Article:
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Westbury 1 (W1)

A study of the land in the Catchment of Gippsland Lakes - Vol 2 - land system Westbury1- geoArea: 166 sq. km (0.8%)

Westbury 1 land system occurs on the earlier Pleistocene terrace and on the more distal parts of the Tertiary flood plain deposits. These deposits have been dissected to form low hills and sloping to undulating plains and most of the original land surface has been removed. Westbury 1 differs from Westbury 2 land system in having a drier climate with associated changes in vegetation and from Redgum 1 land system in having greater relief.

The materials of Tertiary and Early Pleistocene deposits were pre-weathered and further weathering has taken place. The soils are deep, leached and almost invariably have yellowish brown duplex profiles. There is some variation in texture and consistence of the topsoil, in the degree of subsurface mottling and in the reaction of the lower subsoil which may range from strongly acid to neutral. The subsoils with neutral reaction are probably highly dispersible and prone to gully erosion.

The remaining native vegetation is mainly an open forest II, often shrubby. Similar vegetation was probably predominant prior to clearing.
A study of the land in the Catchment of Gippsland Lakes - Vol 2 - land system Westbury1- image
The cleared gentle slopes contrast with the timbered steeper slopes of the Tambo land system.

CLIMATE
Rainfall, mean (mm)
Temperature, mean (C)
Seasonal growth limitations

Annual 600 - 900; lowest July or August (30 - 50), highest October (50 - 80)

Annual 12 - 14; lowest July (8 - 10), highest February (19 - 21)
Temperature <10C (av.): June - August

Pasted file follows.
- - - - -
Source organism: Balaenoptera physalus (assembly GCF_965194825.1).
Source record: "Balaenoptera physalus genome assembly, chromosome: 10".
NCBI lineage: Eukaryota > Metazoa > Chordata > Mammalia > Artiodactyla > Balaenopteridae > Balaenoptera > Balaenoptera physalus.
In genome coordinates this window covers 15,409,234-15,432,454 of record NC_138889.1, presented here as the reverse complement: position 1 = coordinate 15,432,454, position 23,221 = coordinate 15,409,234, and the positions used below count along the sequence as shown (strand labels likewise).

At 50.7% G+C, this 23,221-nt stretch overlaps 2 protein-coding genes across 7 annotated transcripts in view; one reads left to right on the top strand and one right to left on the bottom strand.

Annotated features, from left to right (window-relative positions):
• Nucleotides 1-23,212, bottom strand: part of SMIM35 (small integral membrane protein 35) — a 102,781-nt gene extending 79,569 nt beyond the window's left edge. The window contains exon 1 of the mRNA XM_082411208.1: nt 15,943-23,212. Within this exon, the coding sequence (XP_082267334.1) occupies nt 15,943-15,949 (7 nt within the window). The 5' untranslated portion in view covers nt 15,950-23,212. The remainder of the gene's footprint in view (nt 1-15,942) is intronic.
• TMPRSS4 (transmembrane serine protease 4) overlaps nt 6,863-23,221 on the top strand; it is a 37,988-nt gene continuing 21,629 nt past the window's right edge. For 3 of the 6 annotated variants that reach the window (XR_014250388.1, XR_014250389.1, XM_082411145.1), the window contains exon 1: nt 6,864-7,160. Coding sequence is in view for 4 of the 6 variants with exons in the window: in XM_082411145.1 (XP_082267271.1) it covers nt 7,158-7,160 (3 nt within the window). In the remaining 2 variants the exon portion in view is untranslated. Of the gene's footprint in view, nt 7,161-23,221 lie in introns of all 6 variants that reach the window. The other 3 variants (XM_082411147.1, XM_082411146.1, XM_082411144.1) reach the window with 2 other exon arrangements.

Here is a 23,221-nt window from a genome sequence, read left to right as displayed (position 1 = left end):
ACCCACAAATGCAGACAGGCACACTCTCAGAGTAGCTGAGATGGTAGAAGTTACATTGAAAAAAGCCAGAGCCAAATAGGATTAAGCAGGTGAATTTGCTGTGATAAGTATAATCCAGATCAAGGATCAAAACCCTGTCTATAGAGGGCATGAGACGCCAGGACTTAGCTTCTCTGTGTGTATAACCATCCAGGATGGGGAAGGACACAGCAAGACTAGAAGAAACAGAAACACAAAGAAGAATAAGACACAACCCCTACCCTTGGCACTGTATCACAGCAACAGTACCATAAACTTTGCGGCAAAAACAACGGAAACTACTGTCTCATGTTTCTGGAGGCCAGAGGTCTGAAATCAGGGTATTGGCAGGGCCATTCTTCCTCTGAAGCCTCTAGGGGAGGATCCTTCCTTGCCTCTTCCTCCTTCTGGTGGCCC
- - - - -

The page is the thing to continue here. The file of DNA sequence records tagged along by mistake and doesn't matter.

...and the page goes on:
Rainfall < potential evapotranspiration: November – March
GEOLOGY
Age, lithology

Distal parts of
Tertiary floodplain deposits and some Lower Pleistocene terrace deposits; gravels, sands, silts and clays
PHYSIOGRAPHY
Landscape
Elevation range (m)
Relative relief (m)
Drainage pattern
Drainage density (km/km2)

Sloping to undulating plains and low hills

0 - 200
10 - 120
Dendritic
1.0
PRESENT LAND USEMostly cleared: grazing of beef cattle and sheep on improved pastures; softwood plantations (limited)
Minor proportion uncleared: bush grazing of cattle (limited); apiculture

A study of the land in the Catchment of Gippsland Lakes - Vol 2 - land system Westbury1- csA study of the land in the Catchment of Gippsland Lakes - Vol 2 - land system Westbury1- graph

LAND COMPONENT
Percentage of land system
Diagnostic features
1
10
Almost flat plateaux remnants
2
80
Gentle to moderate slopes, rarely steep
3
10
Drainage depressions, in places
permanently wet
PHYSIOGRAPHY
Slope %, typical and (range)
Slope shape
2, (0 - 5)
Straight
4 - 8, (0 - 15)
Variable
2, (0 - 5)
Concave
SOIL
Parent material
Mainly clay, silt and sand with some intermixed quartz gravel
Locally derived alluvium
Description
Very dark greyish brown, sometimes black, sand to sandy clay loam topsoil grading into greyish
brown or yellowish brown sandy clay loam subsurface soil, sometimes mottled. Abrupt change to